Tom Hazuka

I Used to Be a Pirate

My future father-in-law squints at me from under a bat­tered Red Sox cap.  “Is it true that it’s nev­er too late to start an exer­cise pro­gram?”

Sure,” I say.

OK, then I’ll wait.”  Ken guf­faws, breasts bounc­ing beneath his I BEAT ANOREXIA T-shirt.

I try to smile.  Ken is just a shade shy of mor­bid­ly obese, and might cross that line by the time this back­yard bar­be­cue is over.  I feel the heat on my neck as an enor­mous, unlucky pig slow­ly revolves on an elec­tric spit.  Horseshoes clank in the pair of pits across the yard.

Cheers, bud­dy.  Welcome to the fam­i­ly.”  Ken extends his beer and I raise mine to meet it; instead of a clink, our coozie-clad cans silent­ly bump foam rub­ber.

It’s great to be here,” I say, shat­ter­ing the com­mand­ment about bear­ing false wit­ness.

Ken cov­ers one eye with his beer.  “Did you know I used to be a pirate?”

Is there any answer I won’t regret?  “No kid­ding.”

Oh, yeah.  My favorite let­ter is ‘RRRR.’”

I know I’m expect­ed to laugh.  I feel my lips curl­ing in awk­ward direc­tions.

My theme song was ‘Yo ho ho and a bot­tle of Tums.’”

I’m doing the math in my head, won­der­ing how many times a year I’ll have to deal with this douche.  How did some­one as cool as Carole pos­si­bly spring from this guy‘s loins?

I grasp at a straw the size of a javelin: maybe he’s just test­ing me.  Maybe he’s check­ing to see if I love his daugh­ter enough to put up with this.

Good one, Ken.”

He leans a lit­tle too close.  “Did you know I’m watch­ing my weight?  I’m watch­ing it increase.” He points to my beer.  “Need anoth­er one?”

No thanks, I’m good.”  I still have half a can of mis­er­able Bud Light.  Carole warned me it’s what Ken would pro­vide, so I brought a six-pack of Sam Adams and added them to the cool­er.  When I returned after my first beer, they were all gone.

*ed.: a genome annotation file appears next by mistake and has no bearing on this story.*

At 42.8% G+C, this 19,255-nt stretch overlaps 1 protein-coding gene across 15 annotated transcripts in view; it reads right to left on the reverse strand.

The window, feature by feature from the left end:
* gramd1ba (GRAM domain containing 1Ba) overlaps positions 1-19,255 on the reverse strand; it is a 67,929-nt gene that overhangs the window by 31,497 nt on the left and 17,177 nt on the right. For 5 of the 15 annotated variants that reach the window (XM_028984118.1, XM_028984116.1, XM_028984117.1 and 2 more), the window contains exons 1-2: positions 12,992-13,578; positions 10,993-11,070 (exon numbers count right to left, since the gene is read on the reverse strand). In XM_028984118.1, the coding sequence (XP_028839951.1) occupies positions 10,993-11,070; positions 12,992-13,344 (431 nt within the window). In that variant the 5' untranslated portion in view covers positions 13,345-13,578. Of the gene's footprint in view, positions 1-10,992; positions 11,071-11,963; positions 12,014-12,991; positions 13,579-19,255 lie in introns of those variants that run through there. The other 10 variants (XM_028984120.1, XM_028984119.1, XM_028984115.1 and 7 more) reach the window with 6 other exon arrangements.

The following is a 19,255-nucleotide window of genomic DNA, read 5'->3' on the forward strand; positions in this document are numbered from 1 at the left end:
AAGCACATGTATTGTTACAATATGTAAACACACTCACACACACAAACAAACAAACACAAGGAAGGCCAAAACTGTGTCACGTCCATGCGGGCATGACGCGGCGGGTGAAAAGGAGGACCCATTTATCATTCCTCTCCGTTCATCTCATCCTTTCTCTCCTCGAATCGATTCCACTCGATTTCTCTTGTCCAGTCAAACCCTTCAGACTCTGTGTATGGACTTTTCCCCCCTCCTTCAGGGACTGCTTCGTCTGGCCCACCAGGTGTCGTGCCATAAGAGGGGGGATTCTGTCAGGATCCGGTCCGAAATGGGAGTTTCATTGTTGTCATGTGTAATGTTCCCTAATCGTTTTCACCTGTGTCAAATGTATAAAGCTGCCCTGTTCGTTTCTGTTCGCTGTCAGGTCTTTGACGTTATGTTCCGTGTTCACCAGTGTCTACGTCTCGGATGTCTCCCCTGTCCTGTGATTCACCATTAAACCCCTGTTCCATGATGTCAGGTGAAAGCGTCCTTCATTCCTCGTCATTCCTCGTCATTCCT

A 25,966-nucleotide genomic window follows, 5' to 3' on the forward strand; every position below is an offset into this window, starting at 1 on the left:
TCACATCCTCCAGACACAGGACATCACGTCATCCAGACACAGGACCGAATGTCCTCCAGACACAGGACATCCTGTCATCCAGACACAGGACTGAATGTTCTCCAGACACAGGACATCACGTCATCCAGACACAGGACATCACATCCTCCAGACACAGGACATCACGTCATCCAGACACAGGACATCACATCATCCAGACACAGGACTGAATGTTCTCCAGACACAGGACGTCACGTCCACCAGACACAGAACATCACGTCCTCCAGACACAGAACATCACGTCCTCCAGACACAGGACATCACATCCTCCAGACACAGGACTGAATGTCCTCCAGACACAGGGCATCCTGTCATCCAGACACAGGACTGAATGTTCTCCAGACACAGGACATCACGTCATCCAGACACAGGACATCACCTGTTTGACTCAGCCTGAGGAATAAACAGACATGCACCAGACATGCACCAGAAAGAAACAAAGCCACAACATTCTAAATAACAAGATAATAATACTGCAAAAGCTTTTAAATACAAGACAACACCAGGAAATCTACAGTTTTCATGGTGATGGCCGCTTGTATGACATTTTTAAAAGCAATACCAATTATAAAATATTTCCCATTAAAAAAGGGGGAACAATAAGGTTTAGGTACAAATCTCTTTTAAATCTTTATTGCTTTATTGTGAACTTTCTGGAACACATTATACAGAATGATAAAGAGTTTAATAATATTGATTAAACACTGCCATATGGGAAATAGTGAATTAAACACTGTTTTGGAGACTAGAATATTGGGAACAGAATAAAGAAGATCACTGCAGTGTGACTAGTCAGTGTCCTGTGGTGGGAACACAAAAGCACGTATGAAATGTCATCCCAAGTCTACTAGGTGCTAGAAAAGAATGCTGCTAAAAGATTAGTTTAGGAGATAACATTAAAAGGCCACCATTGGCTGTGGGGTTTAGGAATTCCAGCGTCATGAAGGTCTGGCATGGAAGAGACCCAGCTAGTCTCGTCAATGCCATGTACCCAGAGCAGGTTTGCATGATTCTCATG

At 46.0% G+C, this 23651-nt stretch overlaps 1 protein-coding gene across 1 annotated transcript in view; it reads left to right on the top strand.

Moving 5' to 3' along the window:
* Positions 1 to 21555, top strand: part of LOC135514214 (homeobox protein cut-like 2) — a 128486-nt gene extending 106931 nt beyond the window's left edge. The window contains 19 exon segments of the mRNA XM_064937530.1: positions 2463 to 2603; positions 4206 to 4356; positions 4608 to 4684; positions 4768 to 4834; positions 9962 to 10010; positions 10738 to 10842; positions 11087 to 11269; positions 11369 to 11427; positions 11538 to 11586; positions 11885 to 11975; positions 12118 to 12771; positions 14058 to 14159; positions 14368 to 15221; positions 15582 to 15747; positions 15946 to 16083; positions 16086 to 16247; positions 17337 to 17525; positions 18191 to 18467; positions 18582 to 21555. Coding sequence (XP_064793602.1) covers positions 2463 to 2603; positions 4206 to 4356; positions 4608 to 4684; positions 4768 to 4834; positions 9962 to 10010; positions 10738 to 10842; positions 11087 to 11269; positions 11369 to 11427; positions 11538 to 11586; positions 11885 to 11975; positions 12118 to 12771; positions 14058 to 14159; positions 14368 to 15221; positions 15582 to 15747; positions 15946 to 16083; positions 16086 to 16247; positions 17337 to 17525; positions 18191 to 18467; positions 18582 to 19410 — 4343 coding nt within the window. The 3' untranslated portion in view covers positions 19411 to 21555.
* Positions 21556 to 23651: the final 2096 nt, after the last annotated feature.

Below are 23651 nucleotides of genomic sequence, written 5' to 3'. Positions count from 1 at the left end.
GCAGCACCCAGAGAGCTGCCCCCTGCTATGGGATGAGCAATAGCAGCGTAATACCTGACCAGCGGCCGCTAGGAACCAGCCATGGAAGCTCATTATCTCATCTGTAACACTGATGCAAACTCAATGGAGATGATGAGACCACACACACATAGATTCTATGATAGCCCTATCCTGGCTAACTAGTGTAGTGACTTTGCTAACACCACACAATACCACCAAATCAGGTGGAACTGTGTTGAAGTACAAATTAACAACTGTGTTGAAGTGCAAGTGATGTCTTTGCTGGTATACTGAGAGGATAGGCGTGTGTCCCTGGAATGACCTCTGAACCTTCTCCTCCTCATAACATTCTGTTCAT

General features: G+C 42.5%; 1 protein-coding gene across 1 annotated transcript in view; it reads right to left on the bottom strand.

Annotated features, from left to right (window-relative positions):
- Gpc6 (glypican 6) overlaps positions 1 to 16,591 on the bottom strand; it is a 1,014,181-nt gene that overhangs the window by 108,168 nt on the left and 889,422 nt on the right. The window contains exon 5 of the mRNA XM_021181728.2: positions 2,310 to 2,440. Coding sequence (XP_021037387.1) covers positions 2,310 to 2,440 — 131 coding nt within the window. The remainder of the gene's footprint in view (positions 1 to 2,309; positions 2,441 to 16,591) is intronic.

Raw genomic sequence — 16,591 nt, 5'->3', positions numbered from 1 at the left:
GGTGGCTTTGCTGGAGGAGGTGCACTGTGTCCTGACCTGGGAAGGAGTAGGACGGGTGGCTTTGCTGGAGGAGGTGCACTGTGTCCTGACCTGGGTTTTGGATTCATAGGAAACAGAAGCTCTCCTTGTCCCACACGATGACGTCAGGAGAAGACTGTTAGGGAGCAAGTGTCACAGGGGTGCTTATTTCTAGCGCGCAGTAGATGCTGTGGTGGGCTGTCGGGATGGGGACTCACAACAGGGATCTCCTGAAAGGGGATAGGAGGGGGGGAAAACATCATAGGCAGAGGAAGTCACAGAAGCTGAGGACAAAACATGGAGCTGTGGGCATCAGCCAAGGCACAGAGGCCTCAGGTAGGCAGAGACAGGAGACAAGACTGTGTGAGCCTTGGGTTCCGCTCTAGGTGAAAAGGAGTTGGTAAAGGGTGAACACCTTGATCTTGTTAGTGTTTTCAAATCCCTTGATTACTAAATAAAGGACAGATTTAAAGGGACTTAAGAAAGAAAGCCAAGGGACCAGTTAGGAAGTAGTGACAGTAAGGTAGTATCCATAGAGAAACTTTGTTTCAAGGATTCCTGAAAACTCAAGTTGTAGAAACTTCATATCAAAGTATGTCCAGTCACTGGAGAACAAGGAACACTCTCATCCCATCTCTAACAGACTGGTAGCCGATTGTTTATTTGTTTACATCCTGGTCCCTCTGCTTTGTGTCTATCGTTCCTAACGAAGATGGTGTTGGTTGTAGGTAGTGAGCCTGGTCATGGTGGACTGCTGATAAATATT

Suit your­self.”  He claps me on the shoul­der and stares into my eyes.  “Carole’s a very lucky girl, and so are you.”

I wait for the yucks because he called me a girl.  Instead, his eyes stay locked on mine.  “Promise me you’ll take good care of my baby.”

Definitely.  I promise.”

Who knows how long a fat bas­tard like me will be around, you know what I’m sayin’?”

Ah, come on, you—“

Yeah, I know, I’m in shape.  Round is a shape.”

He releas­es my shoul­der.  “Gotta go drain the drag­on,” he says, voice break­ing behind his grin.

I watch him wad­dle toward the non­de­script house that’s now part of my life.  On the deck in a light blue sun­dress, Carole waves and blows me a kiss, then takes her father’s arm as they walk inside.

Tom Hazuka has pub­lished three nov­els, The Road to the Island, In the City of the Disappeared, and Last Chance for First, as well as a book of non­fic­tion, A Method to March Madness: An Insider’s Look at the Final Four (co-writ­ten with C.J. Jones).  He has edit­ed or co-edit­ed six antholo­gies of short sto­ries: Flash Fiction; Flash Fiction Funny; Sudden Flash Youth; You Have Time for This; A Celestial Omnibus: Short Fiction on Faith; and Best American Flash Fiction of the 21st Century (Shanghai, China).  He teach­es fic­tion writ­ing at Central Connecticut State University.  Links to his writ­ing and orig­i­nal songs can be found at tomhazuka.com.